Optimising images the easy way

One of the largest assets on any website these days are the images, especially with the current trend for big hero images and image sliders on front pages. This means that they are a prime target for attention when working on a development process. There are many things that you can do to compress images, and…

Optimising javascript files

In this next great installment of my new development process I want to head back to looking at javascript files, as my last three posts have been about adding stylesheets in my process, lazy loading stylesheets that are non-critical and using resource hints (although technically that last one applies to any resources, not just stylesheets). The last time I wrote about javascript…

Adding stylesheets into my Gulp file

I have been working on a series of blog post about my new development process, which so far has focused exclusively on javascript, including concatenation of javascript files, using Browserify to load jQuery and other javascript library files, and minifying (or uglifying) javascript files. Next it’s time to look at adding stylesheets. Similar to javascript…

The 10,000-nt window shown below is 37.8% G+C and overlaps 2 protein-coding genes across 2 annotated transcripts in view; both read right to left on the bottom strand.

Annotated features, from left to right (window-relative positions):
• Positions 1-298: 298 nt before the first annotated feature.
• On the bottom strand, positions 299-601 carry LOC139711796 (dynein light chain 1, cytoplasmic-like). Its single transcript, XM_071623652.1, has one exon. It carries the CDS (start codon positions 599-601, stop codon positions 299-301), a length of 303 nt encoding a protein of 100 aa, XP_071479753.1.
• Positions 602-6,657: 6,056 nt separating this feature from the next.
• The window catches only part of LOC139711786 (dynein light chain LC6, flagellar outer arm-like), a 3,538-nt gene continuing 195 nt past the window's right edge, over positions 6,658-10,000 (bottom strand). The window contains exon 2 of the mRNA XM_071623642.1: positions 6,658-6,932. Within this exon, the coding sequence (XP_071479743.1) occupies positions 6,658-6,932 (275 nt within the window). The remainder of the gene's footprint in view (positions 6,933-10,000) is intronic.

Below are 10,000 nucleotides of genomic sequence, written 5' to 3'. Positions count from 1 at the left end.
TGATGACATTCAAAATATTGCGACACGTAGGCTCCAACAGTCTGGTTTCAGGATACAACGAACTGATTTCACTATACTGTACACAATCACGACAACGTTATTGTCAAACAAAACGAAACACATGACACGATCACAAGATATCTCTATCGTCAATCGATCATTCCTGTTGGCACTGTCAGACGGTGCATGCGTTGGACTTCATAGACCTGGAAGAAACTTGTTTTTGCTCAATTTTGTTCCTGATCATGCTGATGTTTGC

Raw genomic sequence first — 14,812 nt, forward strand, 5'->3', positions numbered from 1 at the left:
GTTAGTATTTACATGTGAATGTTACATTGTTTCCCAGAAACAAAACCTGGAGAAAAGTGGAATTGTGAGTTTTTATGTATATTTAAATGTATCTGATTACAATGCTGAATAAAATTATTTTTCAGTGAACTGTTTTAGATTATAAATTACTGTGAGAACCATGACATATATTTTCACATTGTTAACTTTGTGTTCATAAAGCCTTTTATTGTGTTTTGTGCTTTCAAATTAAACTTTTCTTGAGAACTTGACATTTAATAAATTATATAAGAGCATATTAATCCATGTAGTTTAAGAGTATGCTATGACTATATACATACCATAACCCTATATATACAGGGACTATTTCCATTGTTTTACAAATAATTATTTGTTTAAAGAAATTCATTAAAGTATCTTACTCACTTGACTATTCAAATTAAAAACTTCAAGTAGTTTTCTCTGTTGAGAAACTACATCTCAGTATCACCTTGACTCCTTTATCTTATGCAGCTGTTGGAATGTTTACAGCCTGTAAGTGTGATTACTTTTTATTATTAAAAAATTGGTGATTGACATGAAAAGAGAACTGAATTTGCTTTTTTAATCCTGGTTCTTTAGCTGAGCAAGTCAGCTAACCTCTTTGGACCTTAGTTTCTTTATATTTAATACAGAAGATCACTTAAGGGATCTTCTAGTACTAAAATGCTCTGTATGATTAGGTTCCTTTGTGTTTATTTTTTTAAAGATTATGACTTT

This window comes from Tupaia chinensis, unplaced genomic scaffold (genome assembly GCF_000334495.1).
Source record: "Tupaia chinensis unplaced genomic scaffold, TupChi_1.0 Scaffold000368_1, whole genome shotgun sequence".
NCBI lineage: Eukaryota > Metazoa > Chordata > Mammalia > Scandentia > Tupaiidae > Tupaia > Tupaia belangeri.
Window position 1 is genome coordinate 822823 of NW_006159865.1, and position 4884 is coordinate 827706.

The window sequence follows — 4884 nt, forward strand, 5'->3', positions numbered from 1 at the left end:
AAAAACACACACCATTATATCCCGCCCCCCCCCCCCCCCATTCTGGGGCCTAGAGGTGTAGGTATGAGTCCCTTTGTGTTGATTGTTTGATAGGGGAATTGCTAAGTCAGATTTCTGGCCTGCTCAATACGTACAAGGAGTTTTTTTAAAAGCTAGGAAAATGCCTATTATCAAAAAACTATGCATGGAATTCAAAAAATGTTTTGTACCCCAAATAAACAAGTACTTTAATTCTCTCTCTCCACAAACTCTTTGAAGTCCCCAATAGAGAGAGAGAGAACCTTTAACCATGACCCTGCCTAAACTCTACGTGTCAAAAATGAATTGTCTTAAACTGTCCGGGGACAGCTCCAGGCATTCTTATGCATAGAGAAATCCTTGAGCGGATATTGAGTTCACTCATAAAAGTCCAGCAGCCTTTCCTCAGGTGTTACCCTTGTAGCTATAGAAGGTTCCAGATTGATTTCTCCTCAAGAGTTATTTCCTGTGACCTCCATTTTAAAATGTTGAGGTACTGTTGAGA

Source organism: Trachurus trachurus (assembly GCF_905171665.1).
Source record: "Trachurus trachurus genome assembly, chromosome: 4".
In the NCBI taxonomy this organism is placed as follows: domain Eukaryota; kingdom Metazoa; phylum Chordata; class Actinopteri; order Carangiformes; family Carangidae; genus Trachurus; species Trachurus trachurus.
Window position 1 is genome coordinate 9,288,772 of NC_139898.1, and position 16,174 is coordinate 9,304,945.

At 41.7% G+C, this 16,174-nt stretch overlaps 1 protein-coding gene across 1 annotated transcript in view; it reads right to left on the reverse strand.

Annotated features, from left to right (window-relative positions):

Minifying (or uglifying) javascript

Totally in keeping with my New Year’s Resolution, here is a lovely new blog post!  And it’s a continuation of my new development process.  The last post in the series detailed my switch to using pump instead of pipe in my Gulp task. Today’s post is about minifying javascript, which is sometimes called “uglifying”.  The reason being that this…

Using pump instead of pipe

One thing that I quickly discovered whilst using Gulp to automate my development process, was the piping the results through from one plugin to another could often go wrong, and it was often hard to trap the reason and get proper error messaging out. Then I discovered some example code which pointed me to pump:…

Adding Browserify into the mix

Having already written my first gulp task, I was ready to get a bit more advanced. My first task was to concatenate javascript files, including putting my local version of jQuery in front of my own javascript, so there was a single file to download, with all the required plugins before. However, I’d already heard…